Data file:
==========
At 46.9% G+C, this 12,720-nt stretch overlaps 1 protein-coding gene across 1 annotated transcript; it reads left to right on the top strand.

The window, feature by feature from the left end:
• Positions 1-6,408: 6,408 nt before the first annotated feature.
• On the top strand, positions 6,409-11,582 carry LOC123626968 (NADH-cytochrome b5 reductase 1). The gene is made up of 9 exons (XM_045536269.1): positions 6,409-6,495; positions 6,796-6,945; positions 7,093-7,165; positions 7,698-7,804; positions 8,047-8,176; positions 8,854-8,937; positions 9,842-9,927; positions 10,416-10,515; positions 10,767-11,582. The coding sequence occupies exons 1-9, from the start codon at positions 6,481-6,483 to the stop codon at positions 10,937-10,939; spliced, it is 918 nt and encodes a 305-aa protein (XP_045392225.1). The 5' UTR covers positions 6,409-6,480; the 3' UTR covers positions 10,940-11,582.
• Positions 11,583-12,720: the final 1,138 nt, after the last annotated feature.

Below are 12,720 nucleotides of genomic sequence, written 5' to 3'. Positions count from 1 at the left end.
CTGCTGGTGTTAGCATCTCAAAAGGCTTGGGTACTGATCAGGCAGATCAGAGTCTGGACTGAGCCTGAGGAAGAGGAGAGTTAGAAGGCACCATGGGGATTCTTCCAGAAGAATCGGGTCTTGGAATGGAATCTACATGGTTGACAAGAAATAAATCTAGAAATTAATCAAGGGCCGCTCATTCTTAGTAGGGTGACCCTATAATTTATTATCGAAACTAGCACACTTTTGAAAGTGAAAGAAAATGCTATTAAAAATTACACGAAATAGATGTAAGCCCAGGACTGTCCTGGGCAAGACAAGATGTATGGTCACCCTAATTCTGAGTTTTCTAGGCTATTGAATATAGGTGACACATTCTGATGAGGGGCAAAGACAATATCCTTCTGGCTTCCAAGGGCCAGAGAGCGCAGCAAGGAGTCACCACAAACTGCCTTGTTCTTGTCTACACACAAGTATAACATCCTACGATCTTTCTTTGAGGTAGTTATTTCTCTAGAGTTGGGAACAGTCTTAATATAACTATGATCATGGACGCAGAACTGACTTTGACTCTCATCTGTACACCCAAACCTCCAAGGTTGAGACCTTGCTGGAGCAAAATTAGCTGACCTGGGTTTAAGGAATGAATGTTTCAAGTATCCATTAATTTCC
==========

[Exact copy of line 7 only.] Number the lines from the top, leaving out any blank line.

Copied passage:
CTGCTGGTGTTAGCATCTCAAAAGGCTTGGGTACTGATCAGGCAGATCAGAGTCTGGACTGAGCCTGAGGAAGAGGAGAGTTAGAAGGCACCATGGGGATTCTTCCAGAAGAATCGGGTCTTGGAATGGAATCTACATGGTTGACAAGAAATAAATCTAGAAATTAATCAAGGGCCGCTCATTCTTAGTAGGGTGACCCTATAATTTATTATCGAAACTAGCACACTTTTGAAAGTGAAAGAAAATGCTATTAAAAATTACACGAAATAGATGTAAGCCCAGGACTGTCCTGGGCAAGACAAGATGTATGGTCACCCTAATTCTGAGTTTTCTAGGCTATTGAATATAGGTGACACATTCTGATGAGGGGCAAAGACAATATCCTTCTGGCTTCCAAGGGCCAGAGAGCGCAGCAAGGAGTCACCACAAACTGCCTTGTTCTTGTCTACACACAAGTATAACATCCTACGATCTTTCTTTGAGGTAGTTATTTCTCTAGAGTTGGGAACAGTCTTAATATAACTATGATCATGGACGCAGAACTGACTTTGACTCTCATCTGTACACCCAAACCTCCAAGGTTGAGACCTTGCTGGAGCAAAATTAGCTGACCTGGGTTTAAGGAATGAATGTTTCAAGTATCCATTAATTTCC